William “Count” Basie

William Basie was born in Red Bank, New Jersey in 1904 where he learned piano from his mother. His more advanced training came from the stride pianists of Harlem, particularly Fats Waller. He went on to perform in groups, accompanying vaudeville performers, playing for silent movie theatres as well as travelling and it was this travelling that took him to Kansas City where Walter Page’s Blue Devils and Benny Moten helped to finish off his education. When Benny Moten died in 1935, Basie put together a group called the “Barons of Rhythm” with many of Moten’s players including Walter Page, Freddie Green and Lester Young, his first big band. Jimmy Rushing was the vocalist. It was also in Kansas City on a local radio show that an announcer first called him “Count” Basie.

In 1936, he and his group went from Kansas City to Chicago and eventually to the Roseland Ballroom in New York City. It was during this time that “One O’clock Jump” was recorded and became his theme song.

With the exception of a couple of years in the early 1950’s when he led a smaller group, Count Basie had a big band for almost 50 years and, as such, he was one of the most important band leaders of the swing/jazz era. Ellington was a composer . . . Goodman was a soloist . . . but Basie’s instrument was his band . . . one of the “swingin’est” groups ever put together! In the late 1950’s, his band won awards for the best “Dance Band” and best “Jazz Performance”, both at the same time.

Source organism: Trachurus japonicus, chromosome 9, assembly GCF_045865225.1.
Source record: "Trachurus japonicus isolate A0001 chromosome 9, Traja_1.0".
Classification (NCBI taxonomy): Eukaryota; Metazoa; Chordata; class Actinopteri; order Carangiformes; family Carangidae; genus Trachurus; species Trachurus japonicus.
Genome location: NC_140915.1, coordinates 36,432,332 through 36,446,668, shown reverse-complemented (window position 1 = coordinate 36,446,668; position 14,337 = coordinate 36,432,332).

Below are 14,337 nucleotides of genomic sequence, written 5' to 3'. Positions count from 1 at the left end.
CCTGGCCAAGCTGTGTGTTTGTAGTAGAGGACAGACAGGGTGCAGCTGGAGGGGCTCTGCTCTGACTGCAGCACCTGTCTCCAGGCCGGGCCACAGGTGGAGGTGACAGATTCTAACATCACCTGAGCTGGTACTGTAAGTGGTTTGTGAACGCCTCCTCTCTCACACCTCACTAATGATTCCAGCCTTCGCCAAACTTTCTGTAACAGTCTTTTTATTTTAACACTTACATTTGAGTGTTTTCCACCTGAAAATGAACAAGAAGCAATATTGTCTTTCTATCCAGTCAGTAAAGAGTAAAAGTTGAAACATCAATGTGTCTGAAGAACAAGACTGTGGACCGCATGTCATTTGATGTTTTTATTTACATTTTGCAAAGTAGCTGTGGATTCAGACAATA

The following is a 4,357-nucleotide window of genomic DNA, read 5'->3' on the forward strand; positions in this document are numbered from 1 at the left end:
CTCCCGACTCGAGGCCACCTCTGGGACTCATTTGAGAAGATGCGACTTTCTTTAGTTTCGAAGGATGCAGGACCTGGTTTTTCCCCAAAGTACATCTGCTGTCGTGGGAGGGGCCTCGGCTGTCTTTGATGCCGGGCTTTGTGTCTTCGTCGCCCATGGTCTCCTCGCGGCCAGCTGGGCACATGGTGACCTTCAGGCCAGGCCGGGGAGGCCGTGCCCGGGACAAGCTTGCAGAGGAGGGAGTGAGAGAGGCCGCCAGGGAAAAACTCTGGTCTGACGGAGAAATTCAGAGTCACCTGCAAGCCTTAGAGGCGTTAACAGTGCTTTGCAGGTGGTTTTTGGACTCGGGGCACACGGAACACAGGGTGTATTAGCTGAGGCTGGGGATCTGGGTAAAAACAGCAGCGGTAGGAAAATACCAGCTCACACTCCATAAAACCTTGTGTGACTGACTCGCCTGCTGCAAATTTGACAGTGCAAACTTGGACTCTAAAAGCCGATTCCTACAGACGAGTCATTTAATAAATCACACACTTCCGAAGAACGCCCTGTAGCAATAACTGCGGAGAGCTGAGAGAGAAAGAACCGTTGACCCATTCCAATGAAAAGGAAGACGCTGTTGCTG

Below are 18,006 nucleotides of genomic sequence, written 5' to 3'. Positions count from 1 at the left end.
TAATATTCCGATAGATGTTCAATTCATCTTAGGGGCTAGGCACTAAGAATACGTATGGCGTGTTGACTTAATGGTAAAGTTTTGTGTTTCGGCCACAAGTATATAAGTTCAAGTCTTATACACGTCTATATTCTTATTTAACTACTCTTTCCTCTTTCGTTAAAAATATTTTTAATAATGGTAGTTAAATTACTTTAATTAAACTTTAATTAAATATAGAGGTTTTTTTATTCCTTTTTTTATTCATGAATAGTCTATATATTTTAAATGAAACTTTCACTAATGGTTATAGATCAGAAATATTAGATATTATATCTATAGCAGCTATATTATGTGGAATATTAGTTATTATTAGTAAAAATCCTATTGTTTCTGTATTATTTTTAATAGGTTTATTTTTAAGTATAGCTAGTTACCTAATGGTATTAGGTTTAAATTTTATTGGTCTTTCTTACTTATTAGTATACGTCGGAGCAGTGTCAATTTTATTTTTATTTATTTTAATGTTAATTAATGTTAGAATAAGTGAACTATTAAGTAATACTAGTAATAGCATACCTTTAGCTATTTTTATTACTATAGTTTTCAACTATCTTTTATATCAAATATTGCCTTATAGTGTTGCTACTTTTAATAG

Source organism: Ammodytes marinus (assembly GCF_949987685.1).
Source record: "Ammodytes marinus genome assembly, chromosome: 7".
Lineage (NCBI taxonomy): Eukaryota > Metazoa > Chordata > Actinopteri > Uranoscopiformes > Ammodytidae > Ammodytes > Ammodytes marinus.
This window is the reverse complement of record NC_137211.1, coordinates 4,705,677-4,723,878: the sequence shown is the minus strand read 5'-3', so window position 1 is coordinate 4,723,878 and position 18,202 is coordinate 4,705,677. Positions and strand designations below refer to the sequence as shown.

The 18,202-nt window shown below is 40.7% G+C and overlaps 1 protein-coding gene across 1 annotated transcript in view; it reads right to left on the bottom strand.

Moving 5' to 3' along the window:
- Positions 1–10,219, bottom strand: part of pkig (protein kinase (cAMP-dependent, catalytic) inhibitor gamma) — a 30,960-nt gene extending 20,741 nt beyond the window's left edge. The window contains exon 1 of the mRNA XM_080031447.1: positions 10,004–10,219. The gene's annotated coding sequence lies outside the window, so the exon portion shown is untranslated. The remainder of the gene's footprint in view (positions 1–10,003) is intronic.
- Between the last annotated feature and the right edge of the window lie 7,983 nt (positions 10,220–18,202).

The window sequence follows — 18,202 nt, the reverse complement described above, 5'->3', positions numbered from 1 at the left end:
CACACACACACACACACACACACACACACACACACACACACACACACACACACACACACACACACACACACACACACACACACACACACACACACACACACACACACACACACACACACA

After combining with Frank Sinatra’s Reprise record label in the early 1960’s, his “This Time by Basie! Hits of the 50’s and 60’s” reached the Top 20 and earned a 1963 Grammy Award for the Best Performance by an Orchestra for Dancing . . . yes, Dancing . . . something that most people, particularly their ardent jazz fans, have forgotten. He continued to hit the charts including collaborations with Frank Sinatra, Ella Fitzgerald, Sammy Davis Jr. and the Mills Brothers, among many others. The Count Basie Orchestra earned 18 Grammy Awards in its lifetime.

Basie died in 1984, almost 50 years after his first big band started in Kansas City, a track record that is envied by everyone in the music business!